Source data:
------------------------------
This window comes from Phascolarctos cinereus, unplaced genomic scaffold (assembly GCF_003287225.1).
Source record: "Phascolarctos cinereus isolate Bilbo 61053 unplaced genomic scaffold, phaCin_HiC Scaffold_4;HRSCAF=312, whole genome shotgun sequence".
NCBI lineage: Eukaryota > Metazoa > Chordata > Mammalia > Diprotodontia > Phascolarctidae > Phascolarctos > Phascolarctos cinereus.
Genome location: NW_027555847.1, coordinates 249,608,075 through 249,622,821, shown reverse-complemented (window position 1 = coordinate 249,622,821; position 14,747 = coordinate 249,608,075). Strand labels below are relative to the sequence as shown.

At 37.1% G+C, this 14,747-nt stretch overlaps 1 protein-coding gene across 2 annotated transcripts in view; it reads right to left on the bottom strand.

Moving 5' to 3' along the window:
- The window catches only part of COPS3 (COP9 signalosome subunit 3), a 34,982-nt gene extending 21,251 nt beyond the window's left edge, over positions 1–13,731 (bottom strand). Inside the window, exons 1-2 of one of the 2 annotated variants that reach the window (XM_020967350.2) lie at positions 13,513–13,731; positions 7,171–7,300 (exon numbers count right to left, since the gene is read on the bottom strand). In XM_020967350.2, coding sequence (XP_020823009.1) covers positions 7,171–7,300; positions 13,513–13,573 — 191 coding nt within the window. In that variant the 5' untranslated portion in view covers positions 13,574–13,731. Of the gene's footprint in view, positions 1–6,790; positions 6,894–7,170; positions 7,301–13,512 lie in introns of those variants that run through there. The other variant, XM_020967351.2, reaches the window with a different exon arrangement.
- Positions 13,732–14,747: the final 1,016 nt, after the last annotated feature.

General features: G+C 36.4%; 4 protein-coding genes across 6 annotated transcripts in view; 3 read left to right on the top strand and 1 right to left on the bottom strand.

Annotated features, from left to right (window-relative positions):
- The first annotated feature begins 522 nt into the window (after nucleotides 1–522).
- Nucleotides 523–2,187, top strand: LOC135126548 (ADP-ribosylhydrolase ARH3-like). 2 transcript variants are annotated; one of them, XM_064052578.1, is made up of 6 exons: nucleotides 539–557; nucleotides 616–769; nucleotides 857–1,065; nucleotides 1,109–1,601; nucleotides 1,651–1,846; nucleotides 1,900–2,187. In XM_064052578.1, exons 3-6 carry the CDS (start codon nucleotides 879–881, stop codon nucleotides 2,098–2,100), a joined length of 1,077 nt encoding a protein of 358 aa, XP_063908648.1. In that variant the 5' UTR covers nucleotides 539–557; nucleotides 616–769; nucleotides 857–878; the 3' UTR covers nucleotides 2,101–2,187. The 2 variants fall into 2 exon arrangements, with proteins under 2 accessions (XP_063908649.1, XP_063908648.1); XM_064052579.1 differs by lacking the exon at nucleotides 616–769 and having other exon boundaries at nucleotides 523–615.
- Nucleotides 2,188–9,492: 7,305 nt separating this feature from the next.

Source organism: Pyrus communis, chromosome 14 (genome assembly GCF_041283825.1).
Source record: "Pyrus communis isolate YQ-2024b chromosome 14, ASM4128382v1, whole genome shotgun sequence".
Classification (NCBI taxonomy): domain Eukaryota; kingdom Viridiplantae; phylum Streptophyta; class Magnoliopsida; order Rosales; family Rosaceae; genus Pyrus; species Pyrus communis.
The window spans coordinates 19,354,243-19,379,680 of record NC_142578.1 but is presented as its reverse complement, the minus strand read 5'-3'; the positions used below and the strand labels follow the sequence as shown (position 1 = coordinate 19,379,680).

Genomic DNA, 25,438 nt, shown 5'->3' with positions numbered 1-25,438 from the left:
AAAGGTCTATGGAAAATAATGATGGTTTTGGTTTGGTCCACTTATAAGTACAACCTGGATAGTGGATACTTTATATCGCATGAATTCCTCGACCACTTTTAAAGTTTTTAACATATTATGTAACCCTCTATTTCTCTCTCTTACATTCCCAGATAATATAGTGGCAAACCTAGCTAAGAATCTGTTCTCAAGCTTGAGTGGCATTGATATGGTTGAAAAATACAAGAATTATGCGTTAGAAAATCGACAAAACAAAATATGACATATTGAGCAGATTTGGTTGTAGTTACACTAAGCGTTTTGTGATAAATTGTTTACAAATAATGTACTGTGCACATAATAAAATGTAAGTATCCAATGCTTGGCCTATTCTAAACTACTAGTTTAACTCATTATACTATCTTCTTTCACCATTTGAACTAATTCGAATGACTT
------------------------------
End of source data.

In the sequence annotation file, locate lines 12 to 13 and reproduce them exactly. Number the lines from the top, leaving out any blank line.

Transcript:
- Nucleotides 523–2,187, top strand: LOC135126548 (ADP-ribosylhydrolase ARH3-like). 2 transcript variants are annotated; one of them, XM_064052578.1, is made up of 6 exons: nucleotides 539–557; nucleotides 616–769; nucleotides 857–1,065; nucleotides 1,109–1,601; nucleotides 1,651–1,846; nucleotides 1,900–2,187. In XM_064052578.1, exons 3-6 carry the CDS (start codon nucleotides 879–881, stop codon nucleotides 2,098–2,100), a joined length of 1,077 nt encoding a protein of 358 aa, XP_063908648.1. In that variant the 5' UTR covers nucleotides 539–557; nucleotides 616–769; nucleotides 857–878; the 3' UTR covers nucleotides 2,101–2,187. The 2 variants fall into 2 exon arrangements, with proteins under 2 accessions (XP_063908649.1, XP_063908648.1); XM_064052579.1 differs by lacking the exon at nucleotides 616–769 and having other exon boundaries at nucleotides 523–615.
- Nucleotides 2,188–9,492: 7,305 nt separating this feature from the next.